BENN (1905 - 1989)

Russian Fed.

    BENN (1905 - 1989)
    LOVE AND PEACE, 1985

    Triptych - acrylic painting on canvas
    250  x 700  cm

    Date of entry at UNESCO

    Donation made to UNESCO by the artist in 1987

    Country of origin
      Russian Fed.

    © All rights reserved
    © Photo: UNESCO/C. Bablin

    Click on the images to enlarge

    Ever since 1966, Benn had wanted to create a work in homage to UNESCO. In 1979, after an exhibition on the “Foundation for Peace” held at UNESCO, he created the poster “Justice and Peace Kissing” for the Organization, for which he received the International Poster Prize in 1983. In 1982, Benn exhibited his seventy-two “Premonitory drawings” in which he illustrated all the horrors of war. Held within the framework of UNESCO, this exhibition had a large impact, even more so because of the large-scaled work that Benn had decided to include on the theme of “Love and Peace”.
    The mural painting “Love and peace” in UNESCO’s collection was painted in 1985. Spirituality is here combined with conciseness; the three individual sections keep the same composition but present variations in the color scheme. The hues are soft and the shapes light and simple, so as to communicate an atmosphere of peace and love. Whether on a Biblical or secular level, the two themes remained among Benn’s main concerns.

    Artist Biography
    Born in Belostok (Russia) in 1905, Benn (Benejou Rabinowicz) settled down in Paris in 1929, where he followed and took in the various art forms and styles of the time. Jean Cocteau said of him that he was “a painter faithful to his style and who does not try to rejuvenate himself. Immobile and wise, at the epicenter of a cyclone of shapes and colors”. Benn exhibited for the first time in 1931, at the Epoque Gallery, and studied under Fernand Léger. In 1932, an exhibition of his work was held at the Katia Granof Gallery. That same year, he became member of the “Salon d’Automne” and later the “Salon des Indépendants”, in 1935. He was awarded the French Artists Gold Medal in 1956.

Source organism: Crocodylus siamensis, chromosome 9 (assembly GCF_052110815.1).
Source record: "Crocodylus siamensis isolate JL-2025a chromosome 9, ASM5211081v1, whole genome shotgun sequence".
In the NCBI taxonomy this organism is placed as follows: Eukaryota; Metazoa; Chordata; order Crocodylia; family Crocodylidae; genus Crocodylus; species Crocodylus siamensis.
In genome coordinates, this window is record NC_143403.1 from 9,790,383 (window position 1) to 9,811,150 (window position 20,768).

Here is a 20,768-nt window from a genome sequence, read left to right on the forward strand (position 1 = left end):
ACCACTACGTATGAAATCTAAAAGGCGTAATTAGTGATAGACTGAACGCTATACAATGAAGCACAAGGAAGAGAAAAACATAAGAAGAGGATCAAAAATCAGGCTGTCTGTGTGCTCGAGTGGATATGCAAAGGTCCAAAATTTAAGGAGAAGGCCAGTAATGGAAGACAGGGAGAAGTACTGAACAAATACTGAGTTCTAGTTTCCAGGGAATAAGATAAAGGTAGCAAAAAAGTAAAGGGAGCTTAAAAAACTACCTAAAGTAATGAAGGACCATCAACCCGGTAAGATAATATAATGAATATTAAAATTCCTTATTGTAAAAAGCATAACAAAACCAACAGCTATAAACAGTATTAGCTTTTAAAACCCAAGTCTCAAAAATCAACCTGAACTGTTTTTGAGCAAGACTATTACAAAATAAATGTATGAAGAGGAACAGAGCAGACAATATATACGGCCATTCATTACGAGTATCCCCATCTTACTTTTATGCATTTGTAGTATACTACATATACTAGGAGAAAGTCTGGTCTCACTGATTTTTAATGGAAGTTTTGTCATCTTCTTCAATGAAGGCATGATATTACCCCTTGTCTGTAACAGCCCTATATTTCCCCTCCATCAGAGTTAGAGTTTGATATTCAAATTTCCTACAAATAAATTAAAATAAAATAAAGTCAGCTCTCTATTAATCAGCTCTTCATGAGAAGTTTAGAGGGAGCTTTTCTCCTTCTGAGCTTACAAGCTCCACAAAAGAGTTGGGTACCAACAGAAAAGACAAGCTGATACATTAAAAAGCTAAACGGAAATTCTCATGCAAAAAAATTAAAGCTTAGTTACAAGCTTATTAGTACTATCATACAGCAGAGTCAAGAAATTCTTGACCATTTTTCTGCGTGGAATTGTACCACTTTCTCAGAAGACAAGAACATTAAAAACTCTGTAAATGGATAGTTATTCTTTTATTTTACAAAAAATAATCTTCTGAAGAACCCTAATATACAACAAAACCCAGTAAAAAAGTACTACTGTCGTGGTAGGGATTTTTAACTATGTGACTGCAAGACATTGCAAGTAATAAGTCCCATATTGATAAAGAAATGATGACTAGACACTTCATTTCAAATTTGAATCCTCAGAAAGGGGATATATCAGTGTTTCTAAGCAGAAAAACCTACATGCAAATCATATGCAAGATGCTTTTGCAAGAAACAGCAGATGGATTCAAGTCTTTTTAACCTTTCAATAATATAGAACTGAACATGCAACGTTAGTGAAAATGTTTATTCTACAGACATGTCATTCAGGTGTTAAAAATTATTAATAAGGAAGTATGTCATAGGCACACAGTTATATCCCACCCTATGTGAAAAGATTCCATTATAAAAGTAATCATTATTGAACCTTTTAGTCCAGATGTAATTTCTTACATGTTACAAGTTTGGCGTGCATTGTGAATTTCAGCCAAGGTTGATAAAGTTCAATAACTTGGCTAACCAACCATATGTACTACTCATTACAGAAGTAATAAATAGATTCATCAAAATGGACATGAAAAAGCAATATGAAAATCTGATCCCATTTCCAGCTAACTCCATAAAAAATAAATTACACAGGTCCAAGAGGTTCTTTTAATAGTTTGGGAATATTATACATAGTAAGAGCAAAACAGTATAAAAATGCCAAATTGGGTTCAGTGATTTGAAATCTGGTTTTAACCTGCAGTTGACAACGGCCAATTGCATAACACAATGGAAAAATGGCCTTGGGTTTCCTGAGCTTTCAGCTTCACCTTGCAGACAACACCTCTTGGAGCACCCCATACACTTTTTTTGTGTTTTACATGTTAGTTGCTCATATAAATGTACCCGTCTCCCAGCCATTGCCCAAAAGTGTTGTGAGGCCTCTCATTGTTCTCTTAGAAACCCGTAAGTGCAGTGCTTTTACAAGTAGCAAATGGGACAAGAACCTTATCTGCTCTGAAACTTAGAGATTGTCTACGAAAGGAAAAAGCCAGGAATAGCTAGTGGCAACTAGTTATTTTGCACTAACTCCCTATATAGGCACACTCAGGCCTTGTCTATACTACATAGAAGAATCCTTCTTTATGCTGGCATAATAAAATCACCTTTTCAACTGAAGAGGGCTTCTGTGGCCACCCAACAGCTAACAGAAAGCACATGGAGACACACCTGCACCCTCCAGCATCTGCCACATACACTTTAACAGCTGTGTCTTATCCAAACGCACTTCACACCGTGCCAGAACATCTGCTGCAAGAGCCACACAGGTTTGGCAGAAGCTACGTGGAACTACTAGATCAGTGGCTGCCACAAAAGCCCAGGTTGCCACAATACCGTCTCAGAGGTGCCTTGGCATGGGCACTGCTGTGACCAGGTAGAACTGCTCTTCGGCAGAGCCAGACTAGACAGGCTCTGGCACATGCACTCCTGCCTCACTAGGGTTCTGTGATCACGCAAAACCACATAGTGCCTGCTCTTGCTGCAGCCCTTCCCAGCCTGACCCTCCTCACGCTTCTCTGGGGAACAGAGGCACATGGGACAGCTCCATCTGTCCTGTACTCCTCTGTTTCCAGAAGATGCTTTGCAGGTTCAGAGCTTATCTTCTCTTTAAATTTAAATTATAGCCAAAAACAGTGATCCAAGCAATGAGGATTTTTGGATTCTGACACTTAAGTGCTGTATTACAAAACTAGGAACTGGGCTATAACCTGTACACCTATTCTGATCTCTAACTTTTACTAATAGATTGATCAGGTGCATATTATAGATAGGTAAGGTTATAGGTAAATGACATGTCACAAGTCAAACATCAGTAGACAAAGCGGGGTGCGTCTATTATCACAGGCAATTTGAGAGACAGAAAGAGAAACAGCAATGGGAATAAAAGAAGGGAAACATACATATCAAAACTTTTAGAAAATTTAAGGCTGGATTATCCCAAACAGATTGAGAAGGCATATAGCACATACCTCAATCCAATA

Greatly affected by the war, which destroyed his family of Jewish origin, Benn turned towards the Bible. In order to sensitize the spectator to the holy text, he interpreted it with a simple and humane expression that surpassed the borders of religion. In Montparnasse, he quickly became part of the School of Paris group of painters; he lived and worked in that area up until his death in 1989.
    Benn is particularly known for his paintings of Biblical inspiration, such as his illustrations of the Psalms and Song of Songs. In his work, he continually searched for an image of a harmonious, lyrical, and above all, spiritual, world.

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